Needless to say, compared to Marxist socialism, this signifies a drastic downgrading of the socialist project. For all his insistence on the advantages of pragmatically minded socialists such as the Webbs, the Weberians, or the classical social democrats – all of whom have paid attention to the business of building viable institutions and constructing a robust civil society – over the chiliastic daydreams of Marx and the Bolsheviks, Beilharz’s updated version of socialism seems hardly political at all. It is rather a spiritual or aesthetic injunction. Otherwise, it is difficult to see why we should go on calling for freedom and dignity, when realistically we know full well that they can no longer be obtained; this is hardly a pragmatic proposition, after all. Mutatis mutandis, this new, spiritual socialism, assumes something like the role of religion as classically described by Marx:
Religious suffering is, at one and the same time, the expression of real suffering and a protest against real suffering. Religion is the sigh of the oppressed creature, the heart of a heartless world, and the soul of soulless conditions. It is the opium of the people.
So is that what socialism has come down to, after so many struggles? A surrogate religion? Such deflation cannot but invoke a profound melancholy, as well as resignation. Socialism, which in Marx’s vision was called upon to transform the imaginary happiness of the people into “real happiness,” can set itself today no higher goal than to do what religion once did: provide “illusory happiness.” And even this would seem a rather tall order.
In reality, and despite the occasional, half-hearted avowals of “Marxism,” the book noticeably jettisons any distinctly Marxist aspects of socialism. For all his pluralism, Beilharz purifies socialism not only of the revolutionary variants, but also of most of Marx’s theory. At one place it is claimed that one can “construct a socialist argument that connects Jacobinism in the manner of Bolshevism with something like fascism,” and that “it is not so obvious that fascism should be excluded from the labor movement story once Stalinism is included” (122-3). He even espouses the classical liberal narrative of totalitarianism, slightly modifying it to the effect that “the extremes are not communism and fascism but both against social democracy” (137). To my mind this is an extravagant claim that flies in the face of the historical evidence. Can one still be a Marxist, however loosely the term is defined, once revolution is discarded? Is it still at all meaningful to talk of Marxism, once socialism is cast as the alter ego of capitalism? I return to the book’s ambivalence towards Marxism mentioned above: Marx/ism is very unflatteringly depicted. Throughout the volume, numerous errors of analysis, of theory and of political orientation are ascribed to Marx. Marx’s economic theory is practically dismissed, and his colossal effort to decipher capitalism is deemed a blunder, virtually a waste of energies, distracting from the really urgent task of thinking about society and politics:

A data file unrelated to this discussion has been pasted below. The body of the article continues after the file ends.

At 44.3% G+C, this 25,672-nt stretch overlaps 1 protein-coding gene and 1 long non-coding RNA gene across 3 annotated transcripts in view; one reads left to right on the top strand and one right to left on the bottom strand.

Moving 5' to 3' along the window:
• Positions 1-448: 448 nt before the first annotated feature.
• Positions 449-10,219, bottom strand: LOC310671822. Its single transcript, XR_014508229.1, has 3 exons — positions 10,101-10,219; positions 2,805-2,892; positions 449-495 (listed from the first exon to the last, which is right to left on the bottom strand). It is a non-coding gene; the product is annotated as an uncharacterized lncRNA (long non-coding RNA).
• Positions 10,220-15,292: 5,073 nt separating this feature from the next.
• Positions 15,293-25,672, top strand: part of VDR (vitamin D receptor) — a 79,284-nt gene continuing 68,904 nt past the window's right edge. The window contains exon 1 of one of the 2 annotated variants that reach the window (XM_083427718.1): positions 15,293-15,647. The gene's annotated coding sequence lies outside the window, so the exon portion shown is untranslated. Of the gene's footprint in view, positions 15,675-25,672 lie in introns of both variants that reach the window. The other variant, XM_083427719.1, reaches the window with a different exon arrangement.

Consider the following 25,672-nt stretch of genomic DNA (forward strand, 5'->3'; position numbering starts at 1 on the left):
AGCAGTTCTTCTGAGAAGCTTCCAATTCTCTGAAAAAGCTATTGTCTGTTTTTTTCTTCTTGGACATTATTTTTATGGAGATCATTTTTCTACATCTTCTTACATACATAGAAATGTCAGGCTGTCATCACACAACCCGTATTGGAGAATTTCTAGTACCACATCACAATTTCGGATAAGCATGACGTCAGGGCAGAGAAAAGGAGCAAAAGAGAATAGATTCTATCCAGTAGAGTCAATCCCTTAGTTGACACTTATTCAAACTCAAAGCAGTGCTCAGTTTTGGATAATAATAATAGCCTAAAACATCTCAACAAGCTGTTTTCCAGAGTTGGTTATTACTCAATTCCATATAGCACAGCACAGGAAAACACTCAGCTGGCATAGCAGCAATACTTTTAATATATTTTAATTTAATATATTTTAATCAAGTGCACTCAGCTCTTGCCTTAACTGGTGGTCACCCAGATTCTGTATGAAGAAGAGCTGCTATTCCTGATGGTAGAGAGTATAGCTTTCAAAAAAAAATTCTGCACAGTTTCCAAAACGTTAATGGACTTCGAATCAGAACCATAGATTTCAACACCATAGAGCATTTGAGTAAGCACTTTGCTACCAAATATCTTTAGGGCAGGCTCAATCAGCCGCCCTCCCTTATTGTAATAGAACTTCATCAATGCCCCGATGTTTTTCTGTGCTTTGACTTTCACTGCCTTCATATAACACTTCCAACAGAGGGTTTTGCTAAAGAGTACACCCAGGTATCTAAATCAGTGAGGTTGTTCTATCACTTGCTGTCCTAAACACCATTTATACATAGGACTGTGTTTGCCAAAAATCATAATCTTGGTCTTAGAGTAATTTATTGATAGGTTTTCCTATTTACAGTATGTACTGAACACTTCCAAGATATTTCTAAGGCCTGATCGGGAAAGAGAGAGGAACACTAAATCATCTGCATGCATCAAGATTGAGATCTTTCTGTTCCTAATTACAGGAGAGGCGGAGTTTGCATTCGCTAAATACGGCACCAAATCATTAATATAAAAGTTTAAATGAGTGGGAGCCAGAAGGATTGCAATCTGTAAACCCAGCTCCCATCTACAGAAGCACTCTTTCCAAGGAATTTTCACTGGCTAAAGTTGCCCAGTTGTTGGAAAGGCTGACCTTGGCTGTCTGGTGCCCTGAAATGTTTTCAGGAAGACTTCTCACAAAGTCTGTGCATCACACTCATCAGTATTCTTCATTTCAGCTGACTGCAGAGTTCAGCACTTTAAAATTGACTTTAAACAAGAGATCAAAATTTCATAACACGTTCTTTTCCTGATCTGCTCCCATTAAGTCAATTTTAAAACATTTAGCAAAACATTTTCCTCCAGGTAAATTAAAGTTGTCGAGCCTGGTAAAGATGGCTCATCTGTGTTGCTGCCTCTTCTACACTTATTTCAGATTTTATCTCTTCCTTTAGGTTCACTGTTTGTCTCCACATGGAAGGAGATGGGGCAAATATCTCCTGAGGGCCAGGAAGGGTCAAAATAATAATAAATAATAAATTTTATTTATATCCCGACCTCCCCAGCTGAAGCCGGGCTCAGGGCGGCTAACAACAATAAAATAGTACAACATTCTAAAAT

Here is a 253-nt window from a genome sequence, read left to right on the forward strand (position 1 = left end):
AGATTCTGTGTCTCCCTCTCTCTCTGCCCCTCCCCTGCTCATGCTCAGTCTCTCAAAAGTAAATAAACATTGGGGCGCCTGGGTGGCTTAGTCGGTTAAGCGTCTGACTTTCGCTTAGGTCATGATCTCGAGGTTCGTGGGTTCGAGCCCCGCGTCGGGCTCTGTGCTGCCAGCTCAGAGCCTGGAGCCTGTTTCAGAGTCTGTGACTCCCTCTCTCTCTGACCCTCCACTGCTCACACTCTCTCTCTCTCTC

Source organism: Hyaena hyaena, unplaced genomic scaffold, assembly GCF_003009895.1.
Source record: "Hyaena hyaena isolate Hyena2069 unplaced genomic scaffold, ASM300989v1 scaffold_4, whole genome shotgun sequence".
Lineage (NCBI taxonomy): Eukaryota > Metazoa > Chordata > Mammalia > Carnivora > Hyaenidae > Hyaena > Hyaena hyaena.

Marx’s fatal mistake […] was willfully to turn away from the sphere of civil society, now arguing rather that truth could best be located in the critique of political economy. […] Marx’s occlusion of politics, […] shadowed the subsequent history of marxism. (187)
So in reality the task for current socialism is not simply to shake off the legacy of Bolshevism, but also break free of the Marxist hegemony. Beilharz writes, for example, about the way that “the various plural socialisms have been submerged by marxism,” and maintains that “if Marx remains an inspirational thinker, there are all manner of other thinkers who can now – after communism – more readily be recognized and heard” (43). Or, still more sharply formulated: “Socialisms, then, already offered a storehouse of possibilities that we might now, in good conscience, recycle, rediscover, rethink; for these were traditions that had pushed aside the shadow of Marx and discussed many of the problems that still confront us” (48). We are urged, in short, to remember that socialism is so much more than just Marxism. An encouraging thought, perhaps, but thrown into perspective once we remember that, having got Marxist economics and Jacobin politics out of the way, socialism is not all that exciting: it is the alter ego of capitalism, a necessary “tension,” etc.
Our “today” however is no longer quite the “today” of Socialism and Modernity. Perhaps, in the mid-1990s or the early years of the new millennium, a vision of some kind of “socialism” as a part of the superstructure on the capitalist economy, more ethically distributing wealth and vitalizing our moral fiber, might have appeared possible, if not greatly enticing. But today, deep into a global crisis of capitalism, it seems as if Marx’s insistence on analyzing how capitalism really functions, and what can and cannot be expected from it, was not so misconceived. The claim from 1997 that “social democracy is the most alive form of socialism,” (139) or the dismissal of Marx’s “crisis theory” (129), now read as singularly inadequate. This is not to say, of course, that neo-Bolshevism offers a ready solution, or that pragmatic ideas on how to construct viable socialist institutions can be ignored. But it seems that the notion of “revolution” is emphatically back on our agenda: that socialism, indeed, has no other choice today but to envision and work towards a radical alternative to the capitalist mode of production. An alter ego role will no longer do. Whether a system giving people “real happiness” is obtainable or not remains to be seen, but the goal of socialism in our time can be nothing less.
3 May 2012